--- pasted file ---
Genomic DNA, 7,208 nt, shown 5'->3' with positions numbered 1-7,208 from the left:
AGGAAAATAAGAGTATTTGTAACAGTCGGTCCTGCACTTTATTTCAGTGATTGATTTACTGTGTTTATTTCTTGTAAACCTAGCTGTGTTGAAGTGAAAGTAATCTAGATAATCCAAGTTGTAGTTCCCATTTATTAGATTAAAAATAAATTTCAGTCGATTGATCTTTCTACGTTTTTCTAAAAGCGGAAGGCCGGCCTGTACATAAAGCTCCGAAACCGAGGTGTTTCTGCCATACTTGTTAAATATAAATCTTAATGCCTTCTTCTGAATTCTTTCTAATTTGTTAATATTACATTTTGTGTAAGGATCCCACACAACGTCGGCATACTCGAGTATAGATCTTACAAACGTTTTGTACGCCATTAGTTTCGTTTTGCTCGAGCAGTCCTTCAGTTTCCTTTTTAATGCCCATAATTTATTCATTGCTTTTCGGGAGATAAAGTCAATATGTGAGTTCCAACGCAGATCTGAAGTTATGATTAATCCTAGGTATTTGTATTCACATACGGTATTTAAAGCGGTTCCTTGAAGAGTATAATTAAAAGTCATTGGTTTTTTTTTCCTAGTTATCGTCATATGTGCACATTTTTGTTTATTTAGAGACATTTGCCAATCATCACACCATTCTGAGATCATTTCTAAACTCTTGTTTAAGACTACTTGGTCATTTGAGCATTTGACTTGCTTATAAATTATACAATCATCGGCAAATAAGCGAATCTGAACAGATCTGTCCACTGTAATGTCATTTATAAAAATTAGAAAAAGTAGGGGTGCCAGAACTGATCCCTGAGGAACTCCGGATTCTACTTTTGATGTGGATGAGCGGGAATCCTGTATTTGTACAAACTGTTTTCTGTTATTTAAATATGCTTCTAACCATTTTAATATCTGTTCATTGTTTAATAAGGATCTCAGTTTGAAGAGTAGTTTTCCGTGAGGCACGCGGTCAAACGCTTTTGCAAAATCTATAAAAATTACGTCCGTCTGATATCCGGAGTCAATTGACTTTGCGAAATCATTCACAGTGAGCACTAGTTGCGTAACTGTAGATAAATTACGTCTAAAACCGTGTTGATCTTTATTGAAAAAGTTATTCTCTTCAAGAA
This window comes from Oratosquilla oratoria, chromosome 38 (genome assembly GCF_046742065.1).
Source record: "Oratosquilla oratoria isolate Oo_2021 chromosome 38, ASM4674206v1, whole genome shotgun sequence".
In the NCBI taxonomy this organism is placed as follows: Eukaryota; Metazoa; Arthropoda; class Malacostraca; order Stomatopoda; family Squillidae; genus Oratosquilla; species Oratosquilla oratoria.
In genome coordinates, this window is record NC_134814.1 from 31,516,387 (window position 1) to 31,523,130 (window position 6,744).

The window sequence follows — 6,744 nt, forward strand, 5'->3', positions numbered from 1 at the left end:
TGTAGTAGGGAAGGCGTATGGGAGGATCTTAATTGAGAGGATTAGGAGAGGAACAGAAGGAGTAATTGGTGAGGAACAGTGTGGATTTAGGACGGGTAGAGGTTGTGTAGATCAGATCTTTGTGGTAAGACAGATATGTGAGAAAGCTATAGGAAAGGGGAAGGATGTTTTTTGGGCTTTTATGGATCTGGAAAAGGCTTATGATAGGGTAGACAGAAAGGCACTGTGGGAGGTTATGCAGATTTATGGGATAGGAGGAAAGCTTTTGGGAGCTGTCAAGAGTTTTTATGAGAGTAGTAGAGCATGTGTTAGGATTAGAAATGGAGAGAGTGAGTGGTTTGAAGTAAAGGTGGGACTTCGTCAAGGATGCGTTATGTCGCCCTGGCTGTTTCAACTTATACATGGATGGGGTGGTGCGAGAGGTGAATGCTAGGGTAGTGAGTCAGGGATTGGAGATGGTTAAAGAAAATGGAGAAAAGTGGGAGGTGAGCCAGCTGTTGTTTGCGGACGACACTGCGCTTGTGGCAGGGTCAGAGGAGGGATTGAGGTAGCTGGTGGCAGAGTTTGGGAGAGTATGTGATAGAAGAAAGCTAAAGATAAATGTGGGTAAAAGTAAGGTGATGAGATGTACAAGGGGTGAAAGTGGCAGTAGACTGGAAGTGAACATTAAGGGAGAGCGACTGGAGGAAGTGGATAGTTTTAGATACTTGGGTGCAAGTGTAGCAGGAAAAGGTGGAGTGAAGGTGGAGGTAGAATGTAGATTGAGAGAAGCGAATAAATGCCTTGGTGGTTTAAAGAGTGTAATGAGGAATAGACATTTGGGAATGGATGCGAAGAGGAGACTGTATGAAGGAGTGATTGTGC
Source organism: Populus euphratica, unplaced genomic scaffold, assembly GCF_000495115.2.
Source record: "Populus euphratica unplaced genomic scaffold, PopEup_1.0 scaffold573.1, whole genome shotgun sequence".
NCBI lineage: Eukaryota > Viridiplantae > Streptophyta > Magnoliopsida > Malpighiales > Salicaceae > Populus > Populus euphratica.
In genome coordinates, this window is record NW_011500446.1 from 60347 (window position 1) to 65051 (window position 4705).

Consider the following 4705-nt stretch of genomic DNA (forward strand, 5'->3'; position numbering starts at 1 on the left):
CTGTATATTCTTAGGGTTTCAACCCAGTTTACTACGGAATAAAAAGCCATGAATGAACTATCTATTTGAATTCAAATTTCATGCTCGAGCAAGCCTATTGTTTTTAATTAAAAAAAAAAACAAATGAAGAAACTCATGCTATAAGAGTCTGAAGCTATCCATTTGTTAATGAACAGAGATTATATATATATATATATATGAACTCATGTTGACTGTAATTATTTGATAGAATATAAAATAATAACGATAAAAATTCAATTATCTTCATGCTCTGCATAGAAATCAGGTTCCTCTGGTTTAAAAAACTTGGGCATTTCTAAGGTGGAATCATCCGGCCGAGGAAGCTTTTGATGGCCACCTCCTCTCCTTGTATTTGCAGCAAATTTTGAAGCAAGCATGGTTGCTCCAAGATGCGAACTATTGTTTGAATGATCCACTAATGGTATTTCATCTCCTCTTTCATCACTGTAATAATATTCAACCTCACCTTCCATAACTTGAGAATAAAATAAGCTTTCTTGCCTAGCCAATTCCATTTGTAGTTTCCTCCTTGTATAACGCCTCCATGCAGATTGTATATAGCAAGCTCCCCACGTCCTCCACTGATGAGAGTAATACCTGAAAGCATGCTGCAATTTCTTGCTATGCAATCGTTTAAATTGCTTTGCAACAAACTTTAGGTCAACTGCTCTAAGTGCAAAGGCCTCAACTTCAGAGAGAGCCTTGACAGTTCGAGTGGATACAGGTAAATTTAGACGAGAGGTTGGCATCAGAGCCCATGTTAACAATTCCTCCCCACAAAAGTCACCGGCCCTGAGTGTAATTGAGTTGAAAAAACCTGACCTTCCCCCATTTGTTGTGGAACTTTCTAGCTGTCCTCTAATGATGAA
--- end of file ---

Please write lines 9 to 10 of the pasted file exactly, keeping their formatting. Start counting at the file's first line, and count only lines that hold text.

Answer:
Source organism: Populus euphratica, unplaced genomic scaffold, assembly GCF_000495115.2.
Source record: "Populus euphratica unplaced genomic scaffold, PopEup_1.0 scaffold573.1, whole genome shotgun sequence".